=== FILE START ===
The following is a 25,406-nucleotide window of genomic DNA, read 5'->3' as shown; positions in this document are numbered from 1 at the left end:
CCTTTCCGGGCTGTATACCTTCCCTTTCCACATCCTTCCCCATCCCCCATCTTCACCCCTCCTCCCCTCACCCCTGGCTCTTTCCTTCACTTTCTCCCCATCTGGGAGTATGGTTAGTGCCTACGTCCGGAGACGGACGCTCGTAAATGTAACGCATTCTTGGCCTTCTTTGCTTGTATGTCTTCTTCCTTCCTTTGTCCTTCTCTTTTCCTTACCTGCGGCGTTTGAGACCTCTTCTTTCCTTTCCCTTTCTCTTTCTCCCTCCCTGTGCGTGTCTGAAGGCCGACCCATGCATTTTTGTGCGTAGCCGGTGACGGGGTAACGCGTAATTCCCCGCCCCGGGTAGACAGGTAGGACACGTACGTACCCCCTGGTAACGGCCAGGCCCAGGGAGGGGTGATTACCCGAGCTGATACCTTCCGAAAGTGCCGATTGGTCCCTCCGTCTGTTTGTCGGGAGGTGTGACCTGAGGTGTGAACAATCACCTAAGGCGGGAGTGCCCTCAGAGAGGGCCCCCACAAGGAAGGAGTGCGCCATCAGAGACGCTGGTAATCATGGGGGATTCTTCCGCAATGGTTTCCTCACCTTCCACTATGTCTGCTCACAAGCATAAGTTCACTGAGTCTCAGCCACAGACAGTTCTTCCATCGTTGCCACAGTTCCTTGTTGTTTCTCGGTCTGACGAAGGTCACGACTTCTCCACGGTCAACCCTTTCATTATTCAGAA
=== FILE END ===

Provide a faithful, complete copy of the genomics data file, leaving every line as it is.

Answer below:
The following is a 25,406-nucleotide window of genomic DNA, read 5'->3' as shown; positions in this document are numbered from 1 at the left end:
CCTTTCCGGGCTGTATACCTTCCCTTTCCACATCCTTCCCCATCCCCCATCTTCACCCCTCCTCCCCTCACCCCTGGCTCTTTCCTTCACTTTCTCCCCATCTGGGAGTATGGTTAGTGCCTACGTCCGGAGACGGACGCTCGTAAATGTAACGCATTCTTGGCCTTCTTTGCTTGTATGTCTTCTTCCTTCCTTTGTCCTTCTCTTTTCCTTACCTGCGGCGTTTGAGACCTCTTCTTTCCTTTCCCTTTCTCTTTCTCCCTCCCTGTGCGTGTCTGAAGGCCGACCCATGCATTTTTGTGCGTAGCCGGTGACGGGGTAACGCGTAATTCCCCGCCCCGGGTAGACAGGTAGGACACGTACGTACCCCCTGGTAACGGCCAGGCCCAGGGAGGGGTGATTACCCGAGCTGATACCTTCCGAAAGTGCCGATTGGTCCCTCCGTCTGTTTGTCGGGAGGTGTGACCTGAGGTGTGAACAATCACCTAAGGCGGGAGTGCCCTCAGAGAGGGCCCCCACAAGGAAGGAGTGCGCCATCAGAGACGCTGGTAATCATGGGGGATTCTTCCGCAATGGTTTCCTCACCTTCCACTATGTCTGCTCACAAGCATAAGTTCACTGAGTCTCAGCCACAGACAGTTCTTCCATCGTTGCCACAGTTCCTTGTTGTTTCTCGGTCTGACGAAGGTCACGACTTCTCCACGGTCAACCCTTTCATTATTCAGAA